Sunday, October 23, 2011

To seed or not to seed

We didn't get much out of the garden this year. We had such a cold wet spring that many things simply didn't come up; or if it did come up, it didn't do very well. That included the corn. I planted it at the right time, but the cold and saturated soil was unforgiving. (By way of comparison, I always look with envy at a garden we pass on our way to church, since they always have the prettiest garden in the neighborhood. This year, their corn looked worse than mine.) Anyway, bottom line -- I honestly didn't think I had any corn worth harvesting.

But when I started poking around, things were fractionally better than I'd hoped. Here the cows, know that poking around in the corn often means treats, hang around the fence.

Sure enough, I tossed some immature stalks over the fence for them. They think it's better than candy.

The cows are getting hungry. There's not much left on the pasture for them, so these corn stalks were a treat indeed. We'll be moving them to the wooded side of the property very soon, and feeding them hay.

Anyway I found a few -- very few -- ears that were mature enough to keep for seed corn. That's all I was hoping for.

In all, just seven ears of corn were mature enough. Seven. Still, I have lots and lots of corn canned up in my pantry, so seed corn is just fine with me.

Next step is to dry the ears. I pulled back but did not remove the shucks.

Then I tied string around the top of the ears...

...then suspended the cobs on the lintel above the pantry. By the way, the shucks serve no purpose except to keep the string on. You'll notice I accidentally snapped one cob off and had to awkwardly hang it with a string around the kernels.

These will dry for a few weeks, then I'll rub the kernels off and keep them for next year's seed.

Meanwhile I figured I'd best harvest the onions as well. I was hoping these would go to seed, but no such luck. Too late in the season at this point.

But the onions -- which I started from seeds, not sets -- were respectable in size.

Not too shabby on the onion harvest. My first successful crop grown from seed.


  1. Yep, we had a n odd growing season in S.W Idaho as well. We get our first hard freeze Monday night. So I'll scavenge the garden for what I can get and I'll try to dehydrate the left over veggies. Then put the garden to bed for the winter. I have a lot of rabbit poo and some straw to add to my raise beds.
    I'm trying an indoor winter garden for herbs and greens in a south facing window. I thought I killed my Raspberry plant but she is making a come back. Citrus trees are going great in a room with mostly morning light. But all the strawberry starts my Mom gave me have died. Me and strawberry's seem to have issues.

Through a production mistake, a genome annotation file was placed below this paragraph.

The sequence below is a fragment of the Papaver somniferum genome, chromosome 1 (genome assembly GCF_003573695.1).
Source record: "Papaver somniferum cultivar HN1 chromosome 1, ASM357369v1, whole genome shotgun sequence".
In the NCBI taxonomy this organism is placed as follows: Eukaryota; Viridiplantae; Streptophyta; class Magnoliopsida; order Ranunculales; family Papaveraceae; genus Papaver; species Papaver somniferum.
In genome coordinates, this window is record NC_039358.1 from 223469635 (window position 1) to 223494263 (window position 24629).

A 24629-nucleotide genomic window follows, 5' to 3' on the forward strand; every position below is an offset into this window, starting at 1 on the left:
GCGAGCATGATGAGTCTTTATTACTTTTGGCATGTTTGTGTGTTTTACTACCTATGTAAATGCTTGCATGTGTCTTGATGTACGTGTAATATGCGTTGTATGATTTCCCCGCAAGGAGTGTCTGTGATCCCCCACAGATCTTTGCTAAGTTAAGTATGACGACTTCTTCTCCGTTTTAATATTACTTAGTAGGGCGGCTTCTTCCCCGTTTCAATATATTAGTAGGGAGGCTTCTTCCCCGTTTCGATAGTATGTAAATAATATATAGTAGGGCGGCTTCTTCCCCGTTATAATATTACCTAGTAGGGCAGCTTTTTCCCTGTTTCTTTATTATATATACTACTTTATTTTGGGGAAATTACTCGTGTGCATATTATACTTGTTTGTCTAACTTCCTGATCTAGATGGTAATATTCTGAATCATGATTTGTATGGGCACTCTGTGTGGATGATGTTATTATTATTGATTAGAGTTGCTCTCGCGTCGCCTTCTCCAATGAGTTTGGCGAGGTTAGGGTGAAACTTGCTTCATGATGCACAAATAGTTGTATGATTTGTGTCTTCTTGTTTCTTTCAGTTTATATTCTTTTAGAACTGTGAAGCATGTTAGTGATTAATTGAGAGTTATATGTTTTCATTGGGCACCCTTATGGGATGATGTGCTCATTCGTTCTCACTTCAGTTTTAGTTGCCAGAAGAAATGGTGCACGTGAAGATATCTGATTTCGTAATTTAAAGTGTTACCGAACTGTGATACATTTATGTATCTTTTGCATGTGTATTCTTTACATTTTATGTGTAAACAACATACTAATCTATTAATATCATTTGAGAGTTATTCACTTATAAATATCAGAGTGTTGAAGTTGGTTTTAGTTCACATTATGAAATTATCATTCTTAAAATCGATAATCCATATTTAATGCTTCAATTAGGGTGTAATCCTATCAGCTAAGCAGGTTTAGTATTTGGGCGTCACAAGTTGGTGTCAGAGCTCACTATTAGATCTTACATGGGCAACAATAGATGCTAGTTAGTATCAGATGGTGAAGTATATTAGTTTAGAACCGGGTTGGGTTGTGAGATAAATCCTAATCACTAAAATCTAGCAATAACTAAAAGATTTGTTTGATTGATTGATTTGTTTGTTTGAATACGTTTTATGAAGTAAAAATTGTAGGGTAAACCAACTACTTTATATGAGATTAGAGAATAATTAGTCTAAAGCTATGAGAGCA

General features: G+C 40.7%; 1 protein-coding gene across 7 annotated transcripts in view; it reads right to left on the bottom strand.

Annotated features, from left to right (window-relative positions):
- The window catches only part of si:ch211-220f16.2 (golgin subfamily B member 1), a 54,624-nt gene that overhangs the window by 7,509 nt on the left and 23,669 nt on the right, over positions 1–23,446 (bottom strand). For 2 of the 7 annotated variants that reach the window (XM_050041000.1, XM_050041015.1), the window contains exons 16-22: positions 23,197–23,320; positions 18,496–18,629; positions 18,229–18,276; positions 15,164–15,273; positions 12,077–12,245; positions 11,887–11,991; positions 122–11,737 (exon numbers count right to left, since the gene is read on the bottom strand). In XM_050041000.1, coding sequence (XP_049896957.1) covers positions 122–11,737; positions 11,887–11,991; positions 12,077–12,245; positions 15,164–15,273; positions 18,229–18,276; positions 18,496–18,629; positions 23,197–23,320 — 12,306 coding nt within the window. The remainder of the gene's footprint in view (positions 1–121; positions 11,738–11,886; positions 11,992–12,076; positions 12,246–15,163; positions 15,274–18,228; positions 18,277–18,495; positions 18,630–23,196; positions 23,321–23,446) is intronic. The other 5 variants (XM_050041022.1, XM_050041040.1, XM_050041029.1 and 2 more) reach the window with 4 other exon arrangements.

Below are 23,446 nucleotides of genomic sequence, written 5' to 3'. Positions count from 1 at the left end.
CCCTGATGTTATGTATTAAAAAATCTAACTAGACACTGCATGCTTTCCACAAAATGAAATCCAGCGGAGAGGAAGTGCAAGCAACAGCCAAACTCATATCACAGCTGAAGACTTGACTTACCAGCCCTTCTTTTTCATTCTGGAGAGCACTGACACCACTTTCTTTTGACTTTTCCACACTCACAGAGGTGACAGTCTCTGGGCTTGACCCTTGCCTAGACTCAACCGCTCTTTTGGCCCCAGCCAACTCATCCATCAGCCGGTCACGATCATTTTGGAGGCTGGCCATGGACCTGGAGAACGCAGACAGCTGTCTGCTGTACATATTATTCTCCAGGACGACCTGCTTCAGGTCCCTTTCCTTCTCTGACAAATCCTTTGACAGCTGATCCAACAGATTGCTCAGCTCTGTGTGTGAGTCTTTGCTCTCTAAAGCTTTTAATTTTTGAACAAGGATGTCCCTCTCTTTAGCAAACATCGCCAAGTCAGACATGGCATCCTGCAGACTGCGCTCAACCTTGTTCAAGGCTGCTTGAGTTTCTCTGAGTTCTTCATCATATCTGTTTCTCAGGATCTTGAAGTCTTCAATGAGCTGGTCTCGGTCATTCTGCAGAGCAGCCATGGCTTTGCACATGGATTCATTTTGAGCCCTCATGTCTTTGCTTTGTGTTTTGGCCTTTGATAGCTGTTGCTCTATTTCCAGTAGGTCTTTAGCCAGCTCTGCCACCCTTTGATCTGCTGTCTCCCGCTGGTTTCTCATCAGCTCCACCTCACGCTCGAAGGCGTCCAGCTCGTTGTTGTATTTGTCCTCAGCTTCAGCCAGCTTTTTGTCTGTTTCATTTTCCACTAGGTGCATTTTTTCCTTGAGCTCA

Those onions look awesome!

  2. Corn is a difficult crop to grow if the weather doesn't get it the critters will. My daughter threw in the towel after her beautiful 4" corn was pulled up by the roots-darn crows!

  3. This is a very good example of planning ahead. Seed corn is better than no corn. Canned corn from previous successes will carry you for a while. There will always be good harvests and bad harvests so all in all, it will work out.

  4. I'd be pleased if I could get 7 ears of corn from my garden and this year was the first year that I got onions.

  5. I've been planting corn for several years, and actually got several nice ears from my garden this summer for the first time ever. My onions were pretty small but they're great for tossing in the crockpot with a roast. Yummy.

  6. I have not tried growing corn up here in North Idaho yet. I did buy some organic seed this year that had a name like Alaska or something, but it did say 55 days to maturity. There are neighbors who grow corn every year and every last one of them had horrible luck this year. Long, cool spring and short summer I guess. My tomatoes (Siberia and Glacier)did well and so did my green beans and I have saved LOTS of seed from my Early Bountiful beans but not so many from the Providers. I keep looking under the plastic and telling them to please hurry and dry out so I can save some more. Not as many butternut squash as last year either. They were way behind in producing fruit. The chickens liked them though.

  7. Nice looking onions. I'm going to try growing green onions, celery, tomatoes, zucchini and radishes in pots next spring. Not much, but better than nothing.

    I read that green onions can be started in the house by cutting off the rooty bulb ends and placing them half way into a shallow bowl of water. When they start to grow, transplant into a pot. Hope it works!

    Anonymous Patriot

  8. Re-plant a few of those onions!!
    They set seed on the second year (like onions and chives and parsley and so on - in umbel-type families). Then you'll have a *ton* of onion seeds for following years. Yum.

  9. How do you know when the corn is mature enough?